Fred Eaglesmith Tinderbox

Fred Eaglesmith Tinderbox

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A cult hero on the roots scene in his native Canada for nearly two decades and increasingly revered by U.S. critics and audiences, singer-songwriter Fred Eaglesmith has crafted the finest, most thematically rich album of his career with his latest effort, Tinderbox. Drawing heavily from country and folk conventions and from vintage acoustic blues, the album finds Eaglesmith at his gritty, straightforward best. He and co-producer Scott Merritt leave the arrangements here loose and ragged: There’s a limber, soulful groove running throughout tracks like the standout “Shoulder to the Plow,” “I Pray Now” and two renditions of “Killing Me.” Even more inspired, though, are cuts like opener “Sweet Corn,” “Fancy God” and the title track, which subvert the conventions of Southern gospel music within the context of narratives that challenge religious traditions.

His choice of images is consistently engaging, but what makes Eaglesmith such a distinctive songwriter is the economy of his language. While he has the fiery passion and the social conscience of folk singers like Woody Guthrie (most evident here on “You Can’t Trust Them”), the minimalism of his lyrics is more akin to that of Hank Williams. He’s able to mine more emotional depth from a few repetitions of a single phrase on songs like “I Pray Now” and “Quietly” than many of his more verbose contemporaries can convey in an entire longwinded verse.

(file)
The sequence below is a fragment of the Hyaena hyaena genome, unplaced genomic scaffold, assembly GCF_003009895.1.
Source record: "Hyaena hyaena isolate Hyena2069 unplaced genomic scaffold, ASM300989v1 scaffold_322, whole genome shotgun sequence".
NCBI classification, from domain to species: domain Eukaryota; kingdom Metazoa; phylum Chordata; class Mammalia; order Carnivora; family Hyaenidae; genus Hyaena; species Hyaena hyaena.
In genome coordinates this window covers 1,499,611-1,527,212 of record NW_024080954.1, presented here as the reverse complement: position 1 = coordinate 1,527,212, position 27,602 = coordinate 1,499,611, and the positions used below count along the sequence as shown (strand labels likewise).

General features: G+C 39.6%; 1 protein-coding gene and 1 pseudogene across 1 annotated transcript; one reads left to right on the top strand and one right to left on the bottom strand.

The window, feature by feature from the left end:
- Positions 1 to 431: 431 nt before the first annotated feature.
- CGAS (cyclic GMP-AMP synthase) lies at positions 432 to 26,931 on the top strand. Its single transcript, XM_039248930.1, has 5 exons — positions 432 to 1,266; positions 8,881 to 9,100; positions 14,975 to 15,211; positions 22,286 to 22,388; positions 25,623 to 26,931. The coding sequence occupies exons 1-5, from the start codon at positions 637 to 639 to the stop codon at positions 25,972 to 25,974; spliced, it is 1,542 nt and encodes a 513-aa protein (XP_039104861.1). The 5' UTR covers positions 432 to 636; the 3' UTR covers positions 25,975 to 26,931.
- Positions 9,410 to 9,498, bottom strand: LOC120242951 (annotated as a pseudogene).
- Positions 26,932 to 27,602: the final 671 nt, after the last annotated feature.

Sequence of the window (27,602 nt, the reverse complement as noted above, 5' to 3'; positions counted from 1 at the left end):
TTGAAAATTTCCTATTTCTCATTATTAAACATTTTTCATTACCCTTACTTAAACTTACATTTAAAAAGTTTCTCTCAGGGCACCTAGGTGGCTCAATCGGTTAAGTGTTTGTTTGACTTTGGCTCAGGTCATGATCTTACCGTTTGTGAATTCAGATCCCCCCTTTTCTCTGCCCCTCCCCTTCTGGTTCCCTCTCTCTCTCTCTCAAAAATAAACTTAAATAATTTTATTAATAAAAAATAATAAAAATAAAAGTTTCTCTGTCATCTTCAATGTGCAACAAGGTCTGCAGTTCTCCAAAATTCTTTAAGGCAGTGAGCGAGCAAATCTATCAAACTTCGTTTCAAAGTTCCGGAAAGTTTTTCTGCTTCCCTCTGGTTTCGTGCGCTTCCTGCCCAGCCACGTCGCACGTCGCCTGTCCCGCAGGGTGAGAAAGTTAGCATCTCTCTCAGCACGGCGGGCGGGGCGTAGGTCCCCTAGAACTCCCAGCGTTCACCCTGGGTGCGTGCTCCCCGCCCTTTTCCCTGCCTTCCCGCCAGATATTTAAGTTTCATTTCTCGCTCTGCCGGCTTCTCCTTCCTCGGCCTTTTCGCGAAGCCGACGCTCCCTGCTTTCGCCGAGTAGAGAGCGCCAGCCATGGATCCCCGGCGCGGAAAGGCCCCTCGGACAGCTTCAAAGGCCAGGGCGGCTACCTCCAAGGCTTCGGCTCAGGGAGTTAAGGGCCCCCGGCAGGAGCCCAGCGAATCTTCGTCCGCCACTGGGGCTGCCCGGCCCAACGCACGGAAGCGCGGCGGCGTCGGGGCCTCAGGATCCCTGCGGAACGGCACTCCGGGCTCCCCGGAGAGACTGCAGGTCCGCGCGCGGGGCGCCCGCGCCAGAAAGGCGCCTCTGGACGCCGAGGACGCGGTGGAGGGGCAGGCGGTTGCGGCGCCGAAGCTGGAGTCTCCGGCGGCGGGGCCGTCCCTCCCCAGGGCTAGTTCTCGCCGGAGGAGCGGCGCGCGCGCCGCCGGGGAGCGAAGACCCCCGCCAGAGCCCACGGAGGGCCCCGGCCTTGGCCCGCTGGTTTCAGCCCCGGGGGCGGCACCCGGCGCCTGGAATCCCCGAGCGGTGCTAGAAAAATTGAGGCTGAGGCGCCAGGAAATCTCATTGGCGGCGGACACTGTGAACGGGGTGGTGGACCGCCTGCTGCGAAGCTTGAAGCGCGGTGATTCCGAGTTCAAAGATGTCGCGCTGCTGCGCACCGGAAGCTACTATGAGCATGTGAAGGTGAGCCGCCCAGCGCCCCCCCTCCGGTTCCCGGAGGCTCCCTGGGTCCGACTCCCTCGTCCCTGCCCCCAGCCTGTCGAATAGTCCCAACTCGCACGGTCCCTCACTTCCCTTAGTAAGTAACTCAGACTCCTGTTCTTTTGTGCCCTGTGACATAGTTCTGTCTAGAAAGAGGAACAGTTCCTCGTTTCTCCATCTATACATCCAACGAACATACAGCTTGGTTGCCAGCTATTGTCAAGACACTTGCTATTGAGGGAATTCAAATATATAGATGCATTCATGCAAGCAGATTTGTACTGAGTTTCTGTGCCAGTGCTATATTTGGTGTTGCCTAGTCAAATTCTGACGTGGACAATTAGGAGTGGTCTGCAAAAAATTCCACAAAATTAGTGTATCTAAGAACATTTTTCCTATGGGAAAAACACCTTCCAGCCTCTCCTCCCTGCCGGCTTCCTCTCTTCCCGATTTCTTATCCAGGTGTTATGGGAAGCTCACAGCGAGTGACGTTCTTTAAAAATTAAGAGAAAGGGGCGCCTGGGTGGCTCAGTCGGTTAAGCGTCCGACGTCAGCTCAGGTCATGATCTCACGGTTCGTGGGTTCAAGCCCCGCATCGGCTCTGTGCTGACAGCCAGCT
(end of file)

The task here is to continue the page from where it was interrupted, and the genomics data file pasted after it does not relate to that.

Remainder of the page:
That his writing is so succinct works to his advantage on this album, in that each song is steeped in the same Bible-belt imagery and uses the same working-class vernacular while still managing to say something unique. As an exploration of why people often turn to religion during difficult times and how that religion often fails in those circumstances, Tinderbox is an album of nearly limitless depth. The conviction and authority in Eaglesmith’s songwriting, performances and arrangements also make it one of the most compelling roots-rock albums in recent memory and an album that stands to break him to a significantly wider audience.

Release Date
August 11, 2008
Lonesome Day